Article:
by Troy Chapman
(published March 06)
I recently restarted my ethics workshop here at the prison. After all the administrative junk to get it ready and approved I walk into that first session and face a room full of men and feel like I’m looking at a rich quilt. Each face is a patch that has suffered hardship. Maybe it belonged to a garment that was discarded but then someone realized there’s still good material here that can be part of something else. All these patches, cut, shaped, and sewn together with love by an unseen hand, can become something more than any of them can be alone.
I made it a point to invite Muslims, Buddhists and Christians, as well as those who aren’t associated with any religion. Some I’ve known for years, some I’ve just met. They come looking for answers, these men who’ve lost their families, their freedom, their shot in life (some have been in prison for decades and are old men now). They come wondering if there’s some knowledge that can make sense of and give meaning to their journey.
I’m touched by the trust they show me by sitting in the school desk-chairs and allowing me to “lead” them in the class. Our collective brokenness makes us brothers — as does the hope we share, hope that we can he better people.
I talk about goodness and tell them we’re going to stay away from an “academic” study of ethics. We’re just going to talk about what it means to live decent lives in the real world. They nod their heads telling me this is right. I tell them I have no magic formulas or special knowledge (they know this already, I presume, but I’m letting them know I’m under no illusions about my own genius). All I know is that when people get together, with all their differences and shortcomings, to talk about the kind of things we’re going to talk about, something happens. Something bigger than the parts that are so joined.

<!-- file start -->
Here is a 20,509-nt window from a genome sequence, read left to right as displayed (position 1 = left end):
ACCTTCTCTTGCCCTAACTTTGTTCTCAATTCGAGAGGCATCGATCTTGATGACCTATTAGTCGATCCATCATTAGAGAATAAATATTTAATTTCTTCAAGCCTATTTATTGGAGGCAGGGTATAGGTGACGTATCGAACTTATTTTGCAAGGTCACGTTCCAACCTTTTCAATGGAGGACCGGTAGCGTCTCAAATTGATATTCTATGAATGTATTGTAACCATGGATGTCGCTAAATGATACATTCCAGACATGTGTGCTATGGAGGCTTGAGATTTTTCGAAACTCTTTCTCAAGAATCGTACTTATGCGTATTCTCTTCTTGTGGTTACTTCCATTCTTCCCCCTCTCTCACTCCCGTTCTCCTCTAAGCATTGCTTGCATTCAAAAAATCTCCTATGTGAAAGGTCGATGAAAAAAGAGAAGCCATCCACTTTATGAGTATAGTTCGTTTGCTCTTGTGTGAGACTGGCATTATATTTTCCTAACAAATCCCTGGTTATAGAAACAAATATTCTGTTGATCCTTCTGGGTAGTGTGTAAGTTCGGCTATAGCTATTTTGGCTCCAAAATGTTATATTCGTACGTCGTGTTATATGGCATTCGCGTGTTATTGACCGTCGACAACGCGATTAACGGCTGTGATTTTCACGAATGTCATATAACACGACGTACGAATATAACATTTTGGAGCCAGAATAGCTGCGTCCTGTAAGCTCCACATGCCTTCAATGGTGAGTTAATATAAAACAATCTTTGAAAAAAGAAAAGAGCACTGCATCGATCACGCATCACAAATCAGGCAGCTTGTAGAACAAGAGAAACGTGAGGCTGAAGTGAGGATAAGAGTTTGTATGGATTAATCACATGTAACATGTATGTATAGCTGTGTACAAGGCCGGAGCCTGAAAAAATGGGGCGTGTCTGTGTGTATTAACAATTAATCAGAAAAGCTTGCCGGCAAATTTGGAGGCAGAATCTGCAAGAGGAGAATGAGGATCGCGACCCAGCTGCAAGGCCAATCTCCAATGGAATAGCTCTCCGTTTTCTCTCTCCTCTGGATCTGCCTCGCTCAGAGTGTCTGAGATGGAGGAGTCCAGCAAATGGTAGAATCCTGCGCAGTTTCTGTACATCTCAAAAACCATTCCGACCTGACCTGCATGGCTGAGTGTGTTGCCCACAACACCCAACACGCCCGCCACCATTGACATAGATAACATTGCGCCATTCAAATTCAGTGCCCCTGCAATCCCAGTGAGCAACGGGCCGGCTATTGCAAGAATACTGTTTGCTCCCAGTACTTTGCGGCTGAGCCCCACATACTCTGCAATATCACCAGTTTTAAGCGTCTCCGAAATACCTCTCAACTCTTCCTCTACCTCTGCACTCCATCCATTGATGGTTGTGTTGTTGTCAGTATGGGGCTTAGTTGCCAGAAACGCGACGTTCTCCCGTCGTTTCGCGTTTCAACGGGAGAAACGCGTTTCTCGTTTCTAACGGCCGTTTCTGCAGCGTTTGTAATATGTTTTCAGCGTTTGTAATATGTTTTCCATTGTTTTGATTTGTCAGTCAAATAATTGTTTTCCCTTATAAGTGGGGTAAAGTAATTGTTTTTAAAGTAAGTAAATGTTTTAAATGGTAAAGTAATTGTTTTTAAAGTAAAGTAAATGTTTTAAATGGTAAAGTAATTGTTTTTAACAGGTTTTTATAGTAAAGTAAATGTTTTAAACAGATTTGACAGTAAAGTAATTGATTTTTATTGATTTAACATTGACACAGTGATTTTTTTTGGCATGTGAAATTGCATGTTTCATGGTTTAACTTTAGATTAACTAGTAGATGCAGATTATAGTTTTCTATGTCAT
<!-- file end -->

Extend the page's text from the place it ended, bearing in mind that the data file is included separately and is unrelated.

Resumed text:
It’s as if the answers we seek are hidden in the spaces between us and when we listen, really listen to one another and speak honestly, things become clear. Wordless things mostly, but things about the marrow of life.
The men ask questions — what about this, what about that? But the information exchange is a subtext. The real exchange is of ourselves — a bit of me for a bit of you — never spoken, but seen in the eyes.
We talk about what we can do for the younger guys coming into prison. We all shake our heads when we think about them. So young and confused and strutting — trying desperately to figure out how to be men. After we talk about ideas for a while and get ourselves centered as a group, we’re going to split into teams to come up with ideas for reaching out, selling our message to others.
Simple stuff. Just caring together and deciding to try to do something about it, even something small. I’ll keep you updated on our progress.
Practical action: Have a conversation with someone about our world and what ordinary people can do to realign things. This can be informal with one person, or more formally with a small group that sits down over coffee. Let me know what you come up with if you try it.